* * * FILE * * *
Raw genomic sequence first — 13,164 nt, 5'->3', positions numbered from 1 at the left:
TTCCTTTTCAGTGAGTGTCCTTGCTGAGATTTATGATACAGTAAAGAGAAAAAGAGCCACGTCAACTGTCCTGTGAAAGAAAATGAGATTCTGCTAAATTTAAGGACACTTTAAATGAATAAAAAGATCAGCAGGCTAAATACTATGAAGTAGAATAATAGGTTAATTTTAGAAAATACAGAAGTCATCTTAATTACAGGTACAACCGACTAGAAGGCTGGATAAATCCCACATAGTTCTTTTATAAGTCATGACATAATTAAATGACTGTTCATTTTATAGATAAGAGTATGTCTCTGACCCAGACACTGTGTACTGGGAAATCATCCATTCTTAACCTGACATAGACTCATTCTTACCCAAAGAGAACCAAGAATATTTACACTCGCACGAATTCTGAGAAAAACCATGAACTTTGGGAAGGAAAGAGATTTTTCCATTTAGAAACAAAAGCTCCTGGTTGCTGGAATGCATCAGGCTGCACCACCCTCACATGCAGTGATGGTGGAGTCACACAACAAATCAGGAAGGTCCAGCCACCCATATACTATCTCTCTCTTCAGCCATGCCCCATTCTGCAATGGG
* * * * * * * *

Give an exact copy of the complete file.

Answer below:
Raw genomic sequence first — 13,164 nt, 5'->3', positions numbered from 1 at the left:
TTCCTTTTCAGTGAGTGTCCTTGCTGAGATTTATGATACAGTAAAGAGAAAAAGAGCCACGTCAACTGTCCTGTGAAAGAAAATGAGATTCTGCTAAATTTAAGGACACTTTAAATGAATAAAAAGATCAGCAGGCTAAATACTATGAAGTAGAATAATAGGTTAATTTTAGAAAATACAGAAGTCATCTTAATTACAGGTACAACCGACTAGAAGGCTGGATAAATCCCACATAGTTCTTTTATAAGTCATGACATAATTAAATGACTGTTCATTTTATAGATAAGAGTATGTCTCTGACCCAGACACTGTGTACTGGGAAATCATCCATTCTTAACCTGACATAGACTCATTCTTACCCAAAGAGAACCAAGAATATTTACACTCGCACGAATTCTGAGAAAAACCATGAACTTTGGGAAGGAAAGAGATTTTTCCATTTAGAAACAAAAGCTCCTGGTTGCTGGAATGCATCAGGCTGCACCACCCTCACATGCAGTGATGGTGGAGTCACACAACAAATCAGGAAGGTCCAGCCACCCATATACTATCTCTCTCTTCAGCCATGCCCCATTCTGCAATGGG